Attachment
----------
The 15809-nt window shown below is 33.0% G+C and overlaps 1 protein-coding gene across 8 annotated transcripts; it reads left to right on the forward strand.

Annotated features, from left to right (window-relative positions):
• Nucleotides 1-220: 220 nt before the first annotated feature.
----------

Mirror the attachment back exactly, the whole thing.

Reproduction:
The 15809-nt window shown below is 33.0% G+C and overlaps 1 protein-coding gene across 8 annotated transcripts; it reads left to right on the forward strand.

Annotated features, from left to right (window-relative positions):
• Nucleotides 1-220: 220 nt before the first annotated feature.